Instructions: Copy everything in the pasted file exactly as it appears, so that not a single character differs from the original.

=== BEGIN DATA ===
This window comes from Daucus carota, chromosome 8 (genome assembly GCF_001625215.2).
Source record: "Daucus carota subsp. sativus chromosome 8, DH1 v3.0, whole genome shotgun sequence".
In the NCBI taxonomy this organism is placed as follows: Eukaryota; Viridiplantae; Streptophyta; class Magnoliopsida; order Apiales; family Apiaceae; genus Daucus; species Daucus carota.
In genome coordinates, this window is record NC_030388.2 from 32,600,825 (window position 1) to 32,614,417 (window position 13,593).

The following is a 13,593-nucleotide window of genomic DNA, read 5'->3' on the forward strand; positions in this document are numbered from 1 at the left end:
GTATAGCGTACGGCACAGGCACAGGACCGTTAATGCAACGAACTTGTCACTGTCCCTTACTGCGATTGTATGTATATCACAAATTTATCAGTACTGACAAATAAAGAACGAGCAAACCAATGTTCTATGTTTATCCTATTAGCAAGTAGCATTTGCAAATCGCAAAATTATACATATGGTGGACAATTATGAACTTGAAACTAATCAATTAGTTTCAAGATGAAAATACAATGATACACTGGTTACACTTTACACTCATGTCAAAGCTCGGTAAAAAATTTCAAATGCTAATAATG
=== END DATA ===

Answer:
This window comes from Daucus carota, chromosome 8 (genome assembly GCF_001625215.2).
Source record: "Daucus carota subsp. sativus chromosome 8, DH1 v3.0, whole genome shotgun sequence".
In the NCBI taxonomy this organism is placed as follows: Eukaryota; Viridiplantae; Streptophyta; class Magnoliopsida; order Apiales; family Apiaceae; genus Daucus; species Daucus carota.
In genome coordinates, this window is record NC_030388.2 from 32,600,825 (window position 1) to 32,614,417 (window position 13,593).

The following is a 13,593-nucleotide window of genomic DNA, read 5'->3' on the forward strand; positions in this document are numbered from 1 at the left end:
GTATAGCGTACGGCACAGGCACAGGACCGTTAATGCAACGAACTTGTCACTGTCCCTTACTGCGATTGTATGTATATCACAAATTTATCAGTACTGACAAATAAAGAACGAGCAAACCAATGTTCTATGTTTATCCTATTAGCAAGTAGCATTTGCAAATCGCAAAATTATACATATGGTGGACAATTATGAACTTGAAACTAATCAATTAGTTTCAAGATGAAAATACAATGATACACTGGTTACACTTTACACTCATGTCAAAGCTCGGTAAAAAATTTCAAATGCTAATAATG